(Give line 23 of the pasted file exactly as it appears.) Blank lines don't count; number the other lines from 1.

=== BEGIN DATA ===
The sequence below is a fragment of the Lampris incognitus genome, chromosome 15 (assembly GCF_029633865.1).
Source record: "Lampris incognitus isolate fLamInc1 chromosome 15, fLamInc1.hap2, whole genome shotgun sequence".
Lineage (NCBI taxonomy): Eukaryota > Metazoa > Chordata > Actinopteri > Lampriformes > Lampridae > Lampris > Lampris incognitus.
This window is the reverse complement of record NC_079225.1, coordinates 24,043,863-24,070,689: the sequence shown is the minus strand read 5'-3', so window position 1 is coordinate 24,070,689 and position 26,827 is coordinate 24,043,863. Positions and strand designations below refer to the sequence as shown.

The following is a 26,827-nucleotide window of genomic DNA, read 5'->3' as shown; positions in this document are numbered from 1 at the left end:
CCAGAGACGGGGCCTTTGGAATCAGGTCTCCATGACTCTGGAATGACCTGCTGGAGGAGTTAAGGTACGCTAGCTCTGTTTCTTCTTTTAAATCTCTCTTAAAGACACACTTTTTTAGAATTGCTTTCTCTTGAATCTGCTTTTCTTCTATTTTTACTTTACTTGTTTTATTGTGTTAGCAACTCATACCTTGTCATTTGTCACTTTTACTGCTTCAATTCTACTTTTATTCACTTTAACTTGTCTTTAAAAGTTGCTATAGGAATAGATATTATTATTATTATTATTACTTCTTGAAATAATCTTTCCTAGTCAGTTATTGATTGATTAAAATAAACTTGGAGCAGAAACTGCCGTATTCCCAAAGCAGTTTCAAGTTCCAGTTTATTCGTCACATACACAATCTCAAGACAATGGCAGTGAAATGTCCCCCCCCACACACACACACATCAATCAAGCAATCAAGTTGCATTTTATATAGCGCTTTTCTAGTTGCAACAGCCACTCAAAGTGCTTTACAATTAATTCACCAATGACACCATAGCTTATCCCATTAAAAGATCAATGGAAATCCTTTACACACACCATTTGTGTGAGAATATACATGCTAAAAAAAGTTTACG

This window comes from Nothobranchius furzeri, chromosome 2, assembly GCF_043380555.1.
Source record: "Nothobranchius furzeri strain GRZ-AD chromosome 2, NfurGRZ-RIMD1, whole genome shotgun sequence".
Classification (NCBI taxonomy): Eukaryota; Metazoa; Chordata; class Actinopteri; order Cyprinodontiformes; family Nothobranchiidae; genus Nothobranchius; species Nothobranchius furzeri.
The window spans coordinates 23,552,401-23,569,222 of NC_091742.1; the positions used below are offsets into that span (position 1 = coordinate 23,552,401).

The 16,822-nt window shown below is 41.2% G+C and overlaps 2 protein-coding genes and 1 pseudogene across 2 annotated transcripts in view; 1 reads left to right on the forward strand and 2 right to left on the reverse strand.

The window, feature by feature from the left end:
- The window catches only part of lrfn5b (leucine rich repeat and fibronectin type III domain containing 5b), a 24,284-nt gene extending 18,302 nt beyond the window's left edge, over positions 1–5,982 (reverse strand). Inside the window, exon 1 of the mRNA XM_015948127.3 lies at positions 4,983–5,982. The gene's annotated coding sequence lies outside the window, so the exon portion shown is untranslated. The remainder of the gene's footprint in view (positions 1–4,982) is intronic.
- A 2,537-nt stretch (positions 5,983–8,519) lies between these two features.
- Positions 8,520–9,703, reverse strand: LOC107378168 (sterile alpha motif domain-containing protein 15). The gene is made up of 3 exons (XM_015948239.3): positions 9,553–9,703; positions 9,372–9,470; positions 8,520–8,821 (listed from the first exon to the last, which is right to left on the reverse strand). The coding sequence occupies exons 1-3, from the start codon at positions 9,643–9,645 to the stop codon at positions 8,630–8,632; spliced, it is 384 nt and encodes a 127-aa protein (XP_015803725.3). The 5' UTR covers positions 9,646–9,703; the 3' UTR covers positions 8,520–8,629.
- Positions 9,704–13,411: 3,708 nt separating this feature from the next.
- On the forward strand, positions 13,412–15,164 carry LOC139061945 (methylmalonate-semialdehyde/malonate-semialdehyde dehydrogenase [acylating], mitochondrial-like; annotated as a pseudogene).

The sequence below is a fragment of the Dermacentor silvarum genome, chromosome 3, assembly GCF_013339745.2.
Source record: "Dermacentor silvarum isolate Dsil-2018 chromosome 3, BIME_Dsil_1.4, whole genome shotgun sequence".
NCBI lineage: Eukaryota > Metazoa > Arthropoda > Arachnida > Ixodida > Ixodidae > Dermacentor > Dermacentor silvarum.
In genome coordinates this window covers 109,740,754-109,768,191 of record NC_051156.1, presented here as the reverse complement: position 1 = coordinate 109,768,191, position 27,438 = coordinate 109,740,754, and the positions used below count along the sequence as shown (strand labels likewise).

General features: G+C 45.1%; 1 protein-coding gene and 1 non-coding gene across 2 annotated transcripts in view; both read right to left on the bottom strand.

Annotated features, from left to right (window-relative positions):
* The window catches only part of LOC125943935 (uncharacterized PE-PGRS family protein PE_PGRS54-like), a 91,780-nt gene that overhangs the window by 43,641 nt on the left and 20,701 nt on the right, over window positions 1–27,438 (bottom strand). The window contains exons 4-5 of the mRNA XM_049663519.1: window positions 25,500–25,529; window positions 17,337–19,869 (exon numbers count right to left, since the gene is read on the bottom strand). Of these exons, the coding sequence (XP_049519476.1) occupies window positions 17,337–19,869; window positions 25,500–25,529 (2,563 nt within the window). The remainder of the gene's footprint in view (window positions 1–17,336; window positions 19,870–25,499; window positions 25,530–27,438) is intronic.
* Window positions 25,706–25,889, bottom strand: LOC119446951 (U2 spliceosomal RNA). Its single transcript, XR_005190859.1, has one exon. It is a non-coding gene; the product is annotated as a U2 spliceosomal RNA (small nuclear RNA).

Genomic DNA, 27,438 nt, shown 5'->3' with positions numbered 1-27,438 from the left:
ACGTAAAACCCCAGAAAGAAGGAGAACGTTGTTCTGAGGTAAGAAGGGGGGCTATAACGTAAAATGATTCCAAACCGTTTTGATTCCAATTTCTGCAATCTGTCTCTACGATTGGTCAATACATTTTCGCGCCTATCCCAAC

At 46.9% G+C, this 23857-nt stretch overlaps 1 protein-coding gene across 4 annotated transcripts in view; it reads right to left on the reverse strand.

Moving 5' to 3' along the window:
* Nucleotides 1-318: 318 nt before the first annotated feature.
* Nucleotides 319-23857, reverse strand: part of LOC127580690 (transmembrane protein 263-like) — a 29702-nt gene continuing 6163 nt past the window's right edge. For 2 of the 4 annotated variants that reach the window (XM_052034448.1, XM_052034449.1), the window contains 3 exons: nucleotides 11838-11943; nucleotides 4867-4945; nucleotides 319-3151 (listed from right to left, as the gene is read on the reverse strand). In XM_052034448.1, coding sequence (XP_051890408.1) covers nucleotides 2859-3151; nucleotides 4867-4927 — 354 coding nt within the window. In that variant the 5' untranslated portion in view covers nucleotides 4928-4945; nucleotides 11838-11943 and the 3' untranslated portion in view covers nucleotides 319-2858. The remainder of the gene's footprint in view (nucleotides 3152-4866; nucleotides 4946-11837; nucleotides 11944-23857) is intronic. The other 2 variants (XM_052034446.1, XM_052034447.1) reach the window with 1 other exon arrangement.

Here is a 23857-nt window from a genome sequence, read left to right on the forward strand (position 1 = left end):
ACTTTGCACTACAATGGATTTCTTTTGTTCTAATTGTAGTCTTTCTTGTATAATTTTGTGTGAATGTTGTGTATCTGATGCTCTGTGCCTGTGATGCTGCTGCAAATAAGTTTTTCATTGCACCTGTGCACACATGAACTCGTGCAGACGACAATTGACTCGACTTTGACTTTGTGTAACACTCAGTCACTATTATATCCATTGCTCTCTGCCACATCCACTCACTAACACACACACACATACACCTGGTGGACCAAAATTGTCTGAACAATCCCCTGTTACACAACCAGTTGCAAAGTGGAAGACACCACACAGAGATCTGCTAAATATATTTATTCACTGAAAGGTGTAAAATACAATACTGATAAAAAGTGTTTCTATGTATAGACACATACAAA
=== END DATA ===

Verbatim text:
Annotated features, from left to right (window-relative positions):